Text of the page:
Oxfam Briefing Note

January 2010

Reconstructing Haiti
Summary of recommendations
 All actors should ensure that the people of Haiti have a central role in the process of reconstruction and that reconstruction is equitable.  Those delivering assistance on the ground should immediately work to coordinate within the UN established system and with the Haitian government  The UN and the US government are trying to ensure that there is adequate fuel to support the relief effort. Fuel supply will remain a concern for humanitarian agencies in the near term. In consultation with NGOs, the UN should establish a system to determine who receives fuel, for what purposes and in what priority.  The Haitian government, UN and international military actors must work together to improve the security situation, pre-empting a potential deterioration of the situation, with increased patrols, transparency in operations and clear conjoined rules of engagement and chain of command.  Protection, particularly for women and children, should be mainstreamed into the design of all programmes, including any camps for affected people or expansion of patrols, in consultation with affected people and local civil society.  The government, UN, donors and other actors must ensure that efforts to restore and improve public services, infrastructure and economic activity prioritise poorer communities. In a socially divided society such as Haiti, there is a real danger that the better off and politically influential will secure their needs first.

 It is not too early to lay a new foundation for Haiti’s reconstruction and development with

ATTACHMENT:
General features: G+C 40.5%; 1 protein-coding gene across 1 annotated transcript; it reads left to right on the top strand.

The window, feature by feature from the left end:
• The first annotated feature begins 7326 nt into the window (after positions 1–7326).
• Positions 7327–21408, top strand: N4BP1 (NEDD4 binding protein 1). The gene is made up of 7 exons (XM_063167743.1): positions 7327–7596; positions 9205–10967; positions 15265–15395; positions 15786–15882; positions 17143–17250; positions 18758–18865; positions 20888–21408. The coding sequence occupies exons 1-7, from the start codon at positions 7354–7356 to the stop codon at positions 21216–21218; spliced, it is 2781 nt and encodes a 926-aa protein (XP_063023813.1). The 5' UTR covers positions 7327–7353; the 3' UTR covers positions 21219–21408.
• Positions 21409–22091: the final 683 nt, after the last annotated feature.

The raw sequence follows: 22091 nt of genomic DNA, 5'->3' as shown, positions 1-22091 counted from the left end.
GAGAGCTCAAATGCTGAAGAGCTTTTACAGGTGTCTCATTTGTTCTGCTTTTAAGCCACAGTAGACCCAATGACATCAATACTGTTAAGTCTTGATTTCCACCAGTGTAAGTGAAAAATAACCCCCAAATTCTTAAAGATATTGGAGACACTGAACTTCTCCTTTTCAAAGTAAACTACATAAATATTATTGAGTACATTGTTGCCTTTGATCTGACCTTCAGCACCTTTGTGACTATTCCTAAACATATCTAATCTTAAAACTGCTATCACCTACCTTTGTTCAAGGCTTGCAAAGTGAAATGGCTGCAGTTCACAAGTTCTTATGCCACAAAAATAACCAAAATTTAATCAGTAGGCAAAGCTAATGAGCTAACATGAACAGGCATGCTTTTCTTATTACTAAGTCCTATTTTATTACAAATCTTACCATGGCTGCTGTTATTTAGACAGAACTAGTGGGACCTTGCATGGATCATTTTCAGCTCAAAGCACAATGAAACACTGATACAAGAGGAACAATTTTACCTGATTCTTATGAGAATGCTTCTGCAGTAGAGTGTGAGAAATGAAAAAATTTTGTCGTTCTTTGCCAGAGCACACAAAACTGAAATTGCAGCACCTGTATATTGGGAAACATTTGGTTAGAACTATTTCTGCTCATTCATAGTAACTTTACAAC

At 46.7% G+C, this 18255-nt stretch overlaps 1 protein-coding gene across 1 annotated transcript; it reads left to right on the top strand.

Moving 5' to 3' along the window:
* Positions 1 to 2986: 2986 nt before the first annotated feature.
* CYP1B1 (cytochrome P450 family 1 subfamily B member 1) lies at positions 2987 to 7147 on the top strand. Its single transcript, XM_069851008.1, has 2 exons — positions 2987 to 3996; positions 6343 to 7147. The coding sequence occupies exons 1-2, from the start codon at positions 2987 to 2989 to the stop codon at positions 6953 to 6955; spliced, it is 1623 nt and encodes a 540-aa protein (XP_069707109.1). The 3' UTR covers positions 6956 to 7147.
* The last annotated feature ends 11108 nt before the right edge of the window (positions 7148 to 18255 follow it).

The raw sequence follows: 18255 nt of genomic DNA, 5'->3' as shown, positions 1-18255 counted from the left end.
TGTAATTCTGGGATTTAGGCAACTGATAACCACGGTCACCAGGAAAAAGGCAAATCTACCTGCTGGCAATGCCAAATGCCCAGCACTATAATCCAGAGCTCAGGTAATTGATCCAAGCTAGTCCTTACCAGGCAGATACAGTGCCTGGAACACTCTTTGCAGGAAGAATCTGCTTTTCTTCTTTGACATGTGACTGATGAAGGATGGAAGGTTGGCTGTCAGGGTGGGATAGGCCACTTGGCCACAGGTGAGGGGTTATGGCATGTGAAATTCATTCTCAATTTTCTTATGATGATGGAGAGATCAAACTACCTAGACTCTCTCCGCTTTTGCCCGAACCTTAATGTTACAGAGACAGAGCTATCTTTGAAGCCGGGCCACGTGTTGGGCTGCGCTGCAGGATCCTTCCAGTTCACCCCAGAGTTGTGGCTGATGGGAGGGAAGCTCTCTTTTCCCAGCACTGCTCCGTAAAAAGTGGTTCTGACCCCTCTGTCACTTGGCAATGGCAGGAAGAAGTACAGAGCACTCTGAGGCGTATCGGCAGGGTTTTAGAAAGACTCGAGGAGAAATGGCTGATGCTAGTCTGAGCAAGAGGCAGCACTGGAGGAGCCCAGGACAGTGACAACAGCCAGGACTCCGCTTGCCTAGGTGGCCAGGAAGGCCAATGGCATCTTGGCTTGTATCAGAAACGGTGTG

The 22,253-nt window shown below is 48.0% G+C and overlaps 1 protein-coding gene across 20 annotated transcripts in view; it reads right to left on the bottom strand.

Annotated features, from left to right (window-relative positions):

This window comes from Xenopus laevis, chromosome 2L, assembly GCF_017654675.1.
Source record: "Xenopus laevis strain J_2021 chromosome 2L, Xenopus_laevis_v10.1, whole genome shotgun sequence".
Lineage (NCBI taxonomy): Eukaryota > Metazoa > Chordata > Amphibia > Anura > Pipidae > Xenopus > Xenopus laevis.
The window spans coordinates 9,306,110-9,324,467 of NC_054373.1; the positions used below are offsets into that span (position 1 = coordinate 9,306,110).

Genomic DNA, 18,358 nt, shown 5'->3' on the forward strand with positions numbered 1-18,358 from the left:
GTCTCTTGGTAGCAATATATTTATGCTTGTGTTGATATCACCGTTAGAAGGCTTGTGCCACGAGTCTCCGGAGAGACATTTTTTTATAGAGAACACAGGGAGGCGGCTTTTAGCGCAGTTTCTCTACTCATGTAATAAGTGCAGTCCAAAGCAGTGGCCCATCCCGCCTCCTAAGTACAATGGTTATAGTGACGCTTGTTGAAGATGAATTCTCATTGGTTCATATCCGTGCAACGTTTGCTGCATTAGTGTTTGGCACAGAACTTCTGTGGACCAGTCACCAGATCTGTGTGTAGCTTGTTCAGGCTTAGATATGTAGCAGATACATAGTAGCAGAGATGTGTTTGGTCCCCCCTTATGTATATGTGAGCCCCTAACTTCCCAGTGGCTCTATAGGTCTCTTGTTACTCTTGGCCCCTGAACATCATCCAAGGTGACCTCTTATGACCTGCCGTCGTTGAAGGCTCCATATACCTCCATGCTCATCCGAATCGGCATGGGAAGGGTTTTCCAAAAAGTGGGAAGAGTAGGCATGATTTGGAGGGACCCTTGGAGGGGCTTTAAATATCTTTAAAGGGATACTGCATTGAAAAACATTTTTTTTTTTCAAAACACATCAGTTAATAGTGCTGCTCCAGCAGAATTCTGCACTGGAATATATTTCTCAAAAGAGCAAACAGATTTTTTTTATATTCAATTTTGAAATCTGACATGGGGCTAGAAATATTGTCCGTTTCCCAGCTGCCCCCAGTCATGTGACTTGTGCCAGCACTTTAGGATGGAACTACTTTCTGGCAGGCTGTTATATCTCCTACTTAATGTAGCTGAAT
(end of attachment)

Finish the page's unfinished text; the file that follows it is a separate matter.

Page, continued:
complete debt forgiveness, aid in the form of grants not loans and a “pro-poor” approach that prioritises livelihoods and sustainable development led by Haitians from the start.

On January 12, 2010, a 7.3 magnitude earthquake struck Haiti ten miles from the capital, Port-auPrince. Already the poorest country in the western hemisphere with 76% of the population living on less than $2 per day, Haiti could ill afford this blow to its fragile development. Rapid deforestation, a growing population, increasing unemployment, corruption, food price crises, weak infrastructure, gender violence, a history of natural disasters and many years of political instability had all contributed to a precarious existence for most of Haiti’s population. In the capital, shantytowns had been haphazardly built in unsafe areas to accommodate a rapidly growing population including migrants from the countryside. At the best of times, these settlements were unhealthy and faced the risk of landslides, floods and water and land pollution. The earthquake left them destroyed and difficult to reach.